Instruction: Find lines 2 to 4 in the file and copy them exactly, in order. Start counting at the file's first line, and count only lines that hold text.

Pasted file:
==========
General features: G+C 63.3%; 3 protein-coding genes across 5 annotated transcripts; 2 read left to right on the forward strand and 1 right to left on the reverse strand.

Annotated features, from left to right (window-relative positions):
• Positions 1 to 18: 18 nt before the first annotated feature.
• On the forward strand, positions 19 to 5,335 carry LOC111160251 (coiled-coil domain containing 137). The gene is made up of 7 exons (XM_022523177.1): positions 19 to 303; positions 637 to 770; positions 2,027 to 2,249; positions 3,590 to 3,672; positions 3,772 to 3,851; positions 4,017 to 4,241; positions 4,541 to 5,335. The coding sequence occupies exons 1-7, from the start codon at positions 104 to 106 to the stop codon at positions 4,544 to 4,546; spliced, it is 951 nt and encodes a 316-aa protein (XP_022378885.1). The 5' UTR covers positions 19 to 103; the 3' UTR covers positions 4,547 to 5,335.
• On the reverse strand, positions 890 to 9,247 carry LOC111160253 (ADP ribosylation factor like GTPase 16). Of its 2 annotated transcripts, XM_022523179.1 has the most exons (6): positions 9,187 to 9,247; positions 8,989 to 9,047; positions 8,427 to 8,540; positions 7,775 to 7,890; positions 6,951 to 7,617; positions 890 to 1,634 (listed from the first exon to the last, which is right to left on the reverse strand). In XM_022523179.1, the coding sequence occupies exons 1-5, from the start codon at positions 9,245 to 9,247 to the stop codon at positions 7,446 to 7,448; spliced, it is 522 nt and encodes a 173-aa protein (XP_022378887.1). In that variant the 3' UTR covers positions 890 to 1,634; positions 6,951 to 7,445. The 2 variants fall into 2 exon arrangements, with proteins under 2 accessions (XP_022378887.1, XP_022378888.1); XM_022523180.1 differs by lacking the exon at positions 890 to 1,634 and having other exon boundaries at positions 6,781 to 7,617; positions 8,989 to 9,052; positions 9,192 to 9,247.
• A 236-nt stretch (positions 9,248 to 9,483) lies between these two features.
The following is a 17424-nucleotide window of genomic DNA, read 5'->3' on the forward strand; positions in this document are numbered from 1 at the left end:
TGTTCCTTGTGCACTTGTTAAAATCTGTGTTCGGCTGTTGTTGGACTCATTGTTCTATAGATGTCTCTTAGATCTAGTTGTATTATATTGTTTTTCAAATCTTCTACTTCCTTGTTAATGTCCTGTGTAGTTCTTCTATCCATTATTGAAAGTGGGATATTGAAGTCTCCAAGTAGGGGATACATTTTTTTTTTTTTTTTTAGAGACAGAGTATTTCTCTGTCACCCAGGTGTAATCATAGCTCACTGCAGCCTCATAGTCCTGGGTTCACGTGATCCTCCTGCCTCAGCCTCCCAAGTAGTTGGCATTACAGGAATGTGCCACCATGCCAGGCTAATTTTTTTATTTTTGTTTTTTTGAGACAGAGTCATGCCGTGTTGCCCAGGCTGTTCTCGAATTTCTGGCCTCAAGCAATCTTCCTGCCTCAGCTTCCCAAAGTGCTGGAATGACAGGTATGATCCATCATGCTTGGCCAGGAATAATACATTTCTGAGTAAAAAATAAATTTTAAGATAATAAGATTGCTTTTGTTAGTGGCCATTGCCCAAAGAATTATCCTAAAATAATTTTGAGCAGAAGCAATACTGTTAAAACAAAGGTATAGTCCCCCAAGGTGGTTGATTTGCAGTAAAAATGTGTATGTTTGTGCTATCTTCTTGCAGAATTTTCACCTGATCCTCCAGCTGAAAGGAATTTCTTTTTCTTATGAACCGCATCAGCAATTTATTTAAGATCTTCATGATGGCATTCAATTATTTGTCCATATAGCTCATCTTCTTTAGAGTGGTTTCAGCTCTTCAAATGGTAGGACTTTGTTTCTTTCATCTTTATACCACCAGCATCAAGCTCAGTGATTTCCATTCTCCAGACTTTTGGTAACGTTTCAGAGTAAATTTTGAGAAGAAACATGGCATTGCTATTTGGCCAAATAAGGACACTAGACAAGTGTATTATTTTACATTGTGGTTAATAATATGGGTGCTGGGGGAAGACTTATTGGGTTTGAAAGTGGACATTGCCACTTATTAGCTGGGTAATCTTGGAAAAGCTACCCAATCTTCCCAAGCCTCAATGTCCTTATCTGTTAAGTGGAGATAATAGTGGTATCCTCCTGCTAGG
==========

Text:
Annotated features, from left to right (window-relative positions):
• Positions 1 to 18: 18 nt before the first annotated feature.
• On the forward strand, positions 19 to 5,335 carry LOC111160251 (coiled-coil domain containing 137). The gene is made up of 7 exons (XM_022523177.1): positions 19 to 303; positions 637 to 770; positions 2,027 to 2,249; positions 3,590 to 3,672; positions 3,772 to 3,851; positions 4,017 to 4,241; positions 4,541 to 5,335. The coding sequence occupies exons 1-7, from the start codon at positions 104 to 106 to the stop codon at positions 4,544 to 4,546; spliced, it is 951 nt and encodes a 316-aa protein (XP_022378885.1). The 5' UTR covers positions 19 to 103; the 3' UTR covers positions 4,547 to 5,335.